• Housing starts increased by 11.3% in December, bouncing back following a large decline in November. The rebound was solely in the multi-family category which increased by 57.3% in the month. Single family starts actually saw another decline in December, falling by 4.0%.

Fact of the Week

  • President Obama leaves office having presided over one of the best stock market return environments in American history. Since his inauguration in January 2009, the S&P 500 gained 182% or an annualized return of 16.3%. Since 1928, those market returns were only surpassed by the presidency of Bill Clinton (15.2% annualized return). (Source: Wall Street Journal)

Please contact a member of the Wealth Management Department if you have any questions about this information.

Rich Gartelmann CFP® – (630) 844-5730 rgartelmann@oldsecond.com
Steve Meves, CFA® – (630) 801-2217 – smeves@oldsecond.com
Jean Van Keppel CFA® – (630) 906-5489 jvankeppel@oldsecond.com
Brad Johnson CFA®, CFP® – (630) 906-5545 bjohnson@oldsecond.com
Joel Binder, SVP – (630) 844-6767 jbinder@oldsecond.com
Jacqueline Runnberg CFP® – (630) 966-2462 jrunnberg@oldsecond.com
Ed Gorenz, VP – (630) 906-5467 ejgorenz@oldsecond.com

Visit Old Second Wealth Management

Non-deposit investment products are not insured by the FDIC; not a deposit of, or guaranteed by, the bank; may lose value.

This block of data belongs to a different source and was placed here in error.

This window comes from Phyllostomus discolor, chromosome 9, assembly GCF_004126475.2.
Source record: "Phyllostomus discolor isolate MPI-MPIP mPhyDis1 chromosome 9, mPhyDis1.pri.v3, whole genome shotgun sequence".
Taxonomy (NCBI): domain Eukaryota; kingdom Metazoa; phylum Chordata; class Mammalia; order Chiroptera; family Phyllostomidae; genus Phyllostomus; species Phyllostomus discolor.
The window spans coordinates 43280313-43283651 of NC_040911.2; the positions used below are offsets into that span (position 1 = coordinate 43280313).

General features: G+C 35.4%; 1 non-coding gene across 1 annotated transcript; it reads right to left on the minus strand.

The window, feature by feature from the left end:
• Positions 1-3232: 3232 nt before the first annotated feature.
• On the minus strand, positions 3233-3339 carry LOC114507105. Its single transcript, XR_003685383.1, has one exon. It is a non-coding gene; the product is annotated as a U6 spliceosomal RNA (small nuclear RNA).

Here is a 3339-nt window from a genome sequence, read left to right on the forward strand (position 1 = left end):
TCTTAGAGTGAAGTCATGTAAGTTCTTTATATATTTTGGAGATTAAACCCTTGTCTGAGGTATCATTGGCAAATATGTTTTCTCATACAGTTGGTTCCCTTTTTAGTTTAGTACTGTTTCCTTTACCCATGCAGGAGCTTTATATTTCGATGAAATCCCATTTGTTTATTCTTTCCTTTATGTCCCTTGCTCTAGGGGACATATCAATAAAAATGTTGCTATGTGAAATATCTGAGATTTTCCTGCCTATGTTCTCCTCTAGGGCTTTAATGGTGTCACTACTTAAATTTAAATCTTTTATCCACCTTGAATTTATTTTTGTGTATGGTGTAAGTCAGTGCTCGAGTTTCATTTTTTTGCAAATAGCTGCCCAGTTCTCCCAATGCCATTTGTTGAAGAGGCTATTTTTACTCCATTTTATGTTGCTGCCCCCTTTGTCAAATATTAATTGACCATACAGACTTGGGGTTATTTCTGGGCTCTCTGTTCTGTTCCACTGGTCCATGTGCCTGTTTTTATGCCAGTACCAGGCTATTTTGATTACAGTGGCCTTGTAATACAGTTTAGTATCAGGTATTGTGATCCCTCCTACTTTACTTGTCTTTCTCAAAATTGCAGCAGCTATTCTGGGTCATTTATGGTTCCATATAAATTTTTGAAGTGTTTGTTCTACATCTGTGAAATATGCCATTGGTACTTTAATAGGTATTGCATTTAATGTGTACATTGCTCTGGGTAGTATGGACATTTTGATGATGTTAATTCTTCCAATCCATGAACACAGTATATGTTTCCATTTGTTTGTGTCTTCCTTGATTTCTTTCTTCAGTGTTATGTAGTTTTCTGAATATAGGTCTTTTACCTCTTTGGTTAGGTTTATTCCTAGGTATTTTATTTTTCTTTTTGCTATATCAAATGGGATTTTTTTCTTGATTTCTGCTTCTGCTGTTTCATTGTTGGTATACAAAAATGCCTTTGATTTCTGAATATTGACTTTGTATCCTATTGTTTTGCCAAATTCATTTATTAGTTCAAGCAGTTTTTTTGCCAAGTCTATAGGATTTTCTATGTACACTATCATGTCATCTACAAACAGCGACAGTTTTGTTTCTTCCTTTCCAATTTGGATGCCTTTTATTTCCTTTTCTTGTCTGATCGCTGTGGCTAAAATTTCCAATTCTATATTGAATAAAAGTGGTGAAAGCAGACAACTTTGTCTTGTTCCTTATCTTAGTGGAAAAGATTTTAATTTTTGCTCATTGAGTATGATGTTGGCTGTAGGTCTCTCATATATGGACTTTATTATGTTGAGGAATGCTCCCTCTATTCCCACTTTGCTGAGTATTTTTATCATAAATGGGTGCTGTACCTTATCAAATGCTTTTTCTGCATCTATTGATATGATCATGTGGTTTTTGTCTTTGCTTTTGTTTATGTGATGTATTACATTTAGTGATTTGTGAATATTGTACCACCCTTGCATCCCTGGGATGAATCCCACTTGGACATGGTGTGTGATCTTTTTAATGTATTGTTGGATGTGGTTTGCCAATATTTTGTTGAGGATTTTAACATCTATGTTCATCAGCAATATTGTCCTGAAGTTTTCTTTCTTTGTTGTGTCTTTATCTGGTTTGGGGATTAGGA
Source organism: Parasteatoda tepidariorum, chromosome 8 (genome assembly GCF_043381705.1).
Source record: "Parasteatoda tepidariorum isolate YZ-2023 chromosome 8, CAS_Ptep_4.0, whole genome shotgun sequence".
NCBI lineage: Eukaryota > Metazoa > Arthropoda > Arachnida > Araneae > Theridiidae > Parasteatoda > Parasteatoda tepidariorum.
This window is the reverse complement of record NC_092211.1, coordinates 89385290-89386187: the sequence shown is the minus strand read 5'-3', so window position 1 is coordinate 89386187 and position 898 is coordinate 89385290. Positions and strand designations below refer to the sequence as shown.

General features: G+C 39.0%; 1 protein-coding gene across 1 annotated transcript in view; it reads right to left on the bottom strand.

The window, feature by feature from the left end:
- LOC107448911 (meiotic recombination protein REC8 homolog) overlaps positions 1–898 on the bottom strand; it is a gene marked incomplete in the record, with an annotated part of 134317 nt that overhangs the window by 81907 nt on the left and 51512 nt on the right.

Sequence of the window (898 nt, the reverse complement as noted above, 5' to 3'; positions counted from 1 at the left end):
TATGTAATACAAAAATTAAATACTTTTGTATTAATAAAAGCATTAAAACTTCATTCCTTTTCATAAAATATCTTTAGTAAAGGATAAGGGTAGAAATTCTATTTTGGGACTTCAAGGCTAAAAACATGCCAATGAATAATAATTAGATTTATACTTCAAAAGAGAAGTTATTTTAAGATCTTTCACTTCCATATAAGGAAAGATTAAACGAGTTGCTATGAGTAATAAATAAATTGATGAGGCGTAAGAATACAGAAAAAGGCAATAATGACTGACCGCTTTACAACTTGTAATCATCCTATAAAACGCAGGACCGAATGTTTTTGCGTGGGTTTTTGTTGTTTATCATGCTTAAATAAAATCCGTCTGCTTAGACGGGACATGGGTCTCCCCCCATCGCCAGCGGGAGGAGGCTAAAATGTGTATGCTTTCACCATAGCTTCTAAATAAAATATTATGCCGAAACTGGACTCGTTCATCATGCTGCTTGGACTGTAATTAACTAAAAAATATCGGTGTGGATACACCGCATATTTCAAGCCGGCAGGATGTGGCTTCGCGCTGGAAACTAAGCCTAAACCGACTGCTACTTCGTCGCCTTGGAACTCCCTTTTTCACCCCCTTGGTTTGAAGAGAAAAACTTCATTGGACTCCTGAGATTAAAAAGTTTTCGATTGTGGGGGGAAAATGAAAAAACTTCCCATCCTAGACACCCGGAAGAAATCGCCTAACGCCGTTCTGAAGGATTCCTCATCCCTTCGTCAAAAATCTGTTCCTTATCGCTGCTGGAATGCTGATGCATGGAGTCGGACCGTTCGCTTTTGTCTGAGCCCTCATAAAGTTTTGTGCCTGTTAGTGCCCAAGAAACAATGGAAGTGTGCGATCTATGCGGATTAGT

Obamacare, Cuba: Wealth Economic Update Jan. 13, 2017

U.S. and World News

  • medical-522306108_360Following a seven hour debate, the Senate narrowly passed a budget resolution this week, clearing the first major hurdle in the Republican effort to repeal Obamacare. House leaders have now taken on the resolution amid pressure from President-elect Donald Trump who has said that a repeal and replacement of Obamacare should happen essentially simultaneously.
  • A week before leaving office, President Obama announced an end to the “wet foot, dry foot” policy that allowed Cubans who arrived in the United States without visas to pursue residency after one year. This will likely mark his last major change that his administration will make to U.S.-Cuba relations after he previously lifted the long standing embargo with the country and cleared the way for travel to the island nation.

Markets